Did psychedelics play a role in Judaism? A new conference explores.
What is the connection between psychedelics and Judaism? A team of rabbis, scholars, artists and other experts will engage in a global conversation exploring psychedelics, Judaism, ritual, healing, and spirituality during a Jewish Psychedelic Summit scheduled for May 2-3.
The event is a collaboration between Rabbi Zac Kamenetz, founder of the psychedelic awareness and advocacy website Shefa; Natalie Lyla Ginsberg, director of policy and advocacy at the Multidisciplinary Association for Psychedelic Studies (MAPS); and Madison Margolin, editor of psychedelic magazine DoubleBlind.
The virtual event will include panel discussions on topics such as “Did Psychedelics Play a Role in Ancient Jewish Practice?” “Jewish Trauma and Psychedelic Therapy: What is Culturally Informed Care?” and “Why is Ending the War on Drugs a Jewish and Psychedelic Imperative?” Panelists include MAPS Founder and Executive Director Rick Doblin; psychedelic researcher Dr. Rick Strassman; and Rachel Yehuda, director of Mount Sinai’s Center for the Study of Psychedelic Psychotherapy & Trauma.
Kamenetz, one of the main organizers of the summit, told the Jewish News of Northern California that he felt moved to create a platform where Jews can speak more openly about psychedelics after having two experiences with psilocybin as part of a Johns Hopkins University study of psychedelic experiences in clergy of various religions.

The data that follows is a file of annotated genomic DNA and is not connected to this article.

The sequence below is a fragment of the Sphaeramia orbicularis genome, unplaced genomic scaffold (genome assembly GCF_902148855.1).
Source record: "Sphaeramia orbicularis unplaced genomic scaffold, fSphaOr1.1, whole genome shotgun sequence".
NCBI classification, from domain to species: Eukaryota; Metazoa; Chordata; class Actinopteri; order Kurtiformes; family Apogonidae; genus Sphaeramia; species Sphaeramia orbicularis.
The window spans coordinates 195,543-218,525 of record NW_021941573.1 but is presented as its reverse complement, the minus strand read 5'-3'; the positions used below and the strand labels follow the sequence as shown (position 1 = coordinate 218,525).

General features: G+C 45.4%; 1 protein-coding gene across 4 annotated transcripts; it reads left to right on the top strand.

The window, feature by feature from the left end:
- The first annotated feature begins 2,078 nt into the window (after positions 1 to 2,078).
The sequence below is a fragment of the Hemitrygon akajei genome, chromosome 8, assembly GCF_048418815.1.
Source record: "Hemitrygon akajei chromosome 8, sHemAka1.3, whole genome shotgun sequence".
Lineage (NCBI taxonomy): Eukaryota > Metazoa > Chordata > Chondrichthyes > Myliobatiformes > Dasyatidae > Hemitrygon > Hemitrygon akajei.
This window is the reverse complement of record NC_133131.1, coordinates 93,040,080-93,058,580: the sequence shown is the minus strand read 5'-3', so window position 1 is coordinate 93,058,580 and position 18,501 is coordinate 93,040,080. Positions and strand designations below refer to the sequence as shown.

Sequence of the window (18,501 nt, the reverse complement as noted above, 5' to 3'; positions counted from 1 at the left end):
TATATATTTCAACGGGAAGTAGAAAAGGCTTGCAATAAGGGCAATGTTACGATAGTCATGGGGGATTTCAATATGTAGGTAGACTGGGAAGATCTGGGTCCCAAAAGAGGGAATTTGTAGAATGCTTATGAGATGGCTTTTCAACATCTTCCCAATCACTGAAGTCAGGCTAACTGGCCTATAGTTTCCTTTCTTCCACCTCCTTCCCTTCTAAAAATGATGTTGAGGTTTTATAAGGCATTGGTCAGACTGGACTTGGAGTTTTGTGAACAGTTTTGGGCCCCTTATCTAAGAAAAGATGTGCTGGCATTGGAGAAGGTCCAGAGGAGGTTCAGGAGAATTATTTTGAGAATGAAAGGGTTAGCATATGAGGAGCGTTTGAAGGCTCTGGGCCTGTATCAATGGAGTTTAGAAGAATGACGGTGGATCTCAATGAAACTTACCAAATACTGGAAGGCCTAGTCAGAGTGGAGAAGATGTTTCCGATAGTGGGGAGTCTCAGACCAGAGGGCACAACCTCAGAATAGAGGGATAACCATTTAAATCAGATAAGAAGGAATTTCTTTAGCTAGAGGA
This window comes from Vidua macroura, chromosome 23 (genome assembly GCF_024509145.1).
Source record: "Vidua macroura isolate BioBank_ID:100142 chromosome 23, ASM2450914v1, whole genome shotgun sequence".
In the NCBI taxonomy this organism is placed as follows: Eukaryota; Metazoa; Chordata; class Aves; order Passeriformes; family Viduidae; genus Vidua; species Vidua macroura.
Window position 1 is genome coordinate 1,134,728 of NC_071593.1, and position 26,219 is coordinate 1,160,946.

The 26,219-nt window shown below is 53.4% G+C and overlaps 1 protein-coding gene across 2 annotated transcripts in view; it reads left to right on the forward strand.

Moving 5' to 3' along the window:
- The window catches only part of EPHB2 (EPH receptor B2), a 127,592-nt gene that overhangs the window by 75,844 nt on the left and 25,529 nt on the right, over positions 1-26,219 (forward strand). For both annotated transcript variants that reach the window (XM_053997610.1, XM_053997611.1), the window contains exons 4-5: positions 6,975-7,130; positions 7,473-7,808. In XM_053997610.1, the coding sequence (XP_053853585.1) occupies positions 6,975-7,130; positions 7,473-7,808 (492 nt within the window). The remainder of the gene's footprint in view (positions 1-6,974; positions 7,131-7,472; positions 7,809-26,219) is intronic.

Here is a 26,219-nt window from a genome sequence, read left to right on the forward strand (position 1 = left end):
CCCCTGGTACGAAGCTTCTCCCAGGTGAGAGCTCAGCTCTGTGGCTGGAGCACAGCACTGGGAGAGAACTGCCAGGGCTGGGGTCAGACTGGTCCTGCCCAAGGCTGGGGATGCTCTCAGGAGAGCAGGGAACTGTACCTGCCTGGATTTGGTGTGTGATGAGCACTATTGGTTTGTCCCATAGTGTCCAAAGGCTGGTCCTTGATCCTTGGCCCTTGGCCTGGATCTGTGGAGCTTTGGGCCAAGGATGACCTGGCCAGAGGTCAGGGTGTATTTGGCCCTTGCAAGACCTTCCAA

“I’m one of the very few people who can say they’ve had a legal experience with psychedelics in this country,” Kamenetz said. “To be able to speak freely about it without the stigma—because it’s not just people talking about doing illegal things—it’s allowed people to start having a more open conversation about it. When there’s the opportunity to hear from someone who did this in a legal environment, people will listen more.”
Cost for attending the summit ranges from $72 to $108, and discounts are available for students and people with lower incomes. Advanced registration is required. For more information, visit the Jewish Psychedelic Summit website.